Something about moving makes stages of life stark, divisions bold, it raises seams in the patchwork. It also forces the question.
With every box moved - every crafted piece of ourselves possessed by and entrusted to another - I am asked over and over again: am I really doing this? Am I ready? What is happening to me?
I would be such a bad Buddhist, with such attachment to things. It is funny how much we identify our own personhood and identity with objects. (Of course, this might make me a poor Christian, too, if one takes Luke 18:18-30 seriously.)
I may be making too existentialist a point of this. It may just be the rising anxiety of change, of shift, of newness and unknowing. That strange brew of fear and eagerness, foreboding and adventure, wanting to hold back and the ardent desire to just get going already.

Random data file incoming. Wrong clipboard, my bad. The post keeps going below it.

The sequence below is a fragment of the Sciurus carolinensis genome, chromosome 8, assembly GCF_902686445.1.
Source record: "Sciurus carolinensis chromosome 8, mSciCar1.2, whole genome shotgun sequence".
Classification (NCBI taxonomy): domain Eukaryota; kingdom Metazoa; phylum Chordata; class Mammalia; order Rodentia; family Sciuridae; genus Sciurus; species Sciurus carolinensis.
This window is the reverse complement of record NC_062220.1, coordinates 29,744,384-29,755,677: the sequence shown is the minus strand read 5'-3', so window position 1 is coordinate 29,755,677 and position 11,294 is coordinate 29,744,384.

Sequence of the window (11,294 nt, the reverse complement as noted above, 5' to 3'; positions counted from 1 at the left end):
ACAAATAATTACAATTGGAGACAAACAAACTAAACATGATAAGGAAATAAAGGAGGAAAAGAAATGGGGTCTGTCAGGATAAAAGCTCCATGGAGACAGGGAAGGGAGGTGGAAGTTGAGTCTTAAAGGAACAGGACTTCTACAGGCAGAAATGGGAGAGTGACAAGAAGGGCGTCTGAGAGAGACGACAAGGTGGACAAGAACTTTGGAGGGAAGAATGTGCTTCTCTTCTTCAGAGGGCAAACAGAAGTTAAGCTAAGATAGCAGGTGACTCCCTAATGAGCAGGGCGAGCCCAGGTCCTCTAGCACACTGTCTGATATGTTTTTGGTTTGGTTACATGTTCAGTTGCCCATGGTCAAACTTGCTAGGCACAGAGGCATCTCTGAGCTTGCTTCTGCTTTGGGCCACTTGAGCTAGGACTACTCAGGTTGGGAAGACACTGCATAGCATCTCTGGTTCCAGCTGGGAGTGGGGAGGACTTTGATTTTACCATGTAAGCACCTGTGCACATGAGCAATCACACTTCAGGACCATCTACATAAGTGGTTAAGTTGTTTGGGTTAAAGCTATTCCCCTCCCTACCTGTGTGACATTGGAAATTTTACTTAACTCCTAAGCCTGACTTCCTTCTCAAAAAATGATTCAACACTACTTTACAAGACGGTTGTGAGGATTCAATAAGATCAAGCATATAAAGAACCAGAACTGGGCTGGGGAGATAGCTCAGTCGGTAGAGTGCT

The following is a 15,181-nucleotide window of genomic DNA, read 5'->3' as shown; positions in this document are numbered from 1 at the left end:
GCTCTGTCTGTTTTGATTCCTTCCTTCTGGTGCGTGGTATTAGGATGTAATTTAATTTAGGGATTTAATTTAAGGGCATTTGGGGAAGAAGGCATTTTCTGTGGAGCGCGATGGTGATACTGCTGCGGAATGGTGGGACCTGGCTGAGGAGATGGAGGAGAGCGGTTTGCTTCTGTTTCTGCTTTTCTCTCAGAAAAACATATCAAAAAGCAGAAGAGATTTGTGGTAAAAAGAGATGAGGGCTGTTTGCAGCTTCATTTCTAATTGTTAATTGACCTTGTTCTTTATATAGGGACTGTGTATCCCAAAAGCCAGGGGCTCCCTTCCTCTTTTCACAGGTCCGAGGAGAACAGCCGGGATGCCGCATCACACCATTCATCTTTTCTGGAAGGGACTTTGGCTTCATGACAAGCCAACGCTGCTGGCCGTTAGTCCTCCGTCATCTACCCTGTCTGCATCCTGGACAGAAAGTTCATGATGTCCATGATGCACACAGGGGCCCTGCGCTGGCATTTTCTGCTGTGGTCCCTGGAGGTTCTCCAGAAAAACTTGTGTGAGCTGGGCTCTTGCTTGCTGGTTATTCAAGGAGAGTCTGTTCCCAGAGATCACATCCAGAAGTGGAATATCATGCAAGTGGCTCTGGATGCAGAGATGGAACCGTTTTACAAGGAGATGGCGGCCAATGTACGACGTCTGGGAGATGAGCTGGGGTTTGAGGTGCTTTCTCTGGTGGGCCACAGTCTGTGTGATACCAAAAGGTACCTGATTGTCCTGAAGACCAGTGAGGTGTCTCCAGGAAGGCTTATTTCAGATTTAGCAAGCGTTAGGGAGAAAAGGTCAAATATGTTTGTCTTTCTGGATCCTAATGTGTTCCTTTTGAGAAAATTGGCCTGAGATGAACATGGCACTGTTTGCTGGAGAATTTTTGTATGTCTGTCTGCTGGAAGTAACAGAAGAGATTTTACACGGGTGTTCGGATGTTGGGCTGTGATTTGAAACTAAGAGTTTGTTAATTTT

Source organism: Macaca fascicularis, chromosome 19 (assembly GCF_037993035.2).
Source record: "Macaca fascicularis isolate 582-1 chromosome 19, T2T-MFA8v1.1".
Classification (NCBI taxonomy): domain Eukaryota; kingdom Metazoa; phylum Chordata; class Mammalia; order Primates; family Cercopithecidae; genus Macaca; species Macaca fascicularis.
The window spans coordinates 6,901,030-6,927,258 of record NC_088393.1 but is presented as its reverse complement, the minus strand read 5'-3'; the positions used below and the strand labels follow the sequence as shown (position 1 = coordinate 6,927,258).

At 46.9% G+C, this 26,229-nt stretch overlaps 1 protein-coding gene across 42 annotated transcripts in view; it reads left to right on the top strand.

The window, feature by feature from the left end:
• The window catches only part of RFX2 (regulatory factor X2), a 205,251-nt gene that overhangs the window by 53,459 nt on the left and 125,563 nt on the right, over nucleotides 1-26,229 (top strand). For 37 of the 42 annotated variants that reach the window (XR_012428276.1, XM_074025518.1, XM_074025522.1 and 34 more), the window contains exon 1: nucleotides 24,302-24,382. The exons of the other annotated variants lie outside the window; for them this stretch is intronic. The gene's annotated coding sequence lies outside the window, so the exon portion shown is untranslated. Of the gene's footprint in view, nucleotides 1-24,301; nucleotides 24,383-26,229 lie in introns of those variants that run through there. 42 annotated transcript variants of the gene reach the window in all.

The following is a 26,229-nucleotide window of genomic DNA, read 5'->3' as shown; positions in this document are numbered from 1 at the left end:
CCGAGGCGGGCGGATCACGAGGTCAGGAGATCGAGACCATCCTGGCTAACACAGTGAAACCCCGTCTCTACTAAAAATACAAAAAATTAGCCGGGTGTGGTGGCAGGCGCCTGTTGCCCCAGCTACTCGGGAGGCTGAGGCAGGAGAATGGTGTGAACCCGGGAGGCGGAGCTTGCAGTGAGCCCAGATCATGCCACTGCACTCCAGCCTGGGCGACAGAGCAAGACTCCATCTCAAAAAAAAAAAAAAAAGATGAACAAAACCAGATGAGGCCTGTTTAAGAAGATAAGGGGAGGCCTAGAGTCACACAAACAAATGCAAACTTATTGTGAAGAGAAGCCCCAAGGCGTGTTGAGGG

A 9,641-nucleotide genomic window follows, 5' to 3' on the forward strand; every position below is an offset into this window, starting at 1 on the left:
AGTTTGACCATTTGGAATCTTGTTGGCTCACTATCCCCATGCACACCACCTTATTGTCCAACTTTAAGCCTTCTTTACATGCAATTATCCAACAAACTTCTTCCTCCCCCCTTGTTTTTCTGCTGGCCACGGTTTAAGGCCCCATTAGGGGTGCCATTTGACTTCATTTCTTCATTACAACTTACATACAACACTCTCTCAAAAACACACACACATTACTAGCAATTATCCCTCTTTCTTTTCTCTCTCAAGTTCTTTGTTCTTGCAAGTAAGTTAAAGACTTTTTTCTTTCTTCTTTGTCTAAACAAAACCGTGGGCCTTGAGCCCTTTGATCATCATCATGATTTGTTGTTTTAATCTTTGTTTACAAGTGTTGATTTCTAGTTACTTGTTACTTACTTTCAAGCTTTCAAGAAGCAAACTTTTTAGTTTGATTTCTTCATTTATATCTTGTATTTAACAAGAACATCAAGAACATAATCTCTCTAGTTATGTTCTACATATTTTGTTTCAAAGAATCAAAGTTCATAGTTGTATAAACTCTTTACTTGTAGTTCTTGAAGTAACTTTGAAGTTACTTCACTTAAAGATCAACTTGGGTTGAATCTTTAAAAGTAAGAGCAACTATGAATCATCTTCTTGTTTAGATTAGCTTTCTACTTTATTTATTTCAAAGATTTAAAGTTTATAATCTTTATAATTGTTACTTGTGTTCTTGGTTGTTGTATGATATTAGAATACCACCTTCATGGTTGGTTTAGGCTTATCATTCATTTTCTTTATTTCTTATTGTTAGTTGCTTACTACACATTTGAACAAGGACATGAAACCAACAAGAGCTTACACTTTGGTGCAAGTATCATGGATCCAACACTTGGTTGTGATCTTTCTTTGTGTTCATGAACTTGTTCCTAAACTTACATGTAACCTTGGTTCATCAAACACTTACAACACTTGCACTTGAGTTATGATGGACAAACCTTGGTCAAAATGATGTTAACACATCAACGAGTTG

And to add to all the other complexities, Seattle woke up this morning under a blanket of snow. Anyone familiar with the peoples of the Puget Sound will remember that a half-centimeter of crystaline precipitation is enough to shut the region down. There is no infrastructure to clear or handle snow, and there is apparently no widespread sense of how to drive in even the smallest amount of it. And I'm located on the top of a kind of hill.
So our departure is covered with a film of newness, cleanliness, and is made a bit slippery. We have to watch our footing around here - and, I suppose, accept the possibility of falling a few times on our way. Such is life. Not just the life of a minister or a disciple; just life in general. After all, ministers are people, too; and disciples. Life is uncertain and slippery for all of us.
And, I think, we're all probably moving, too, one way or another.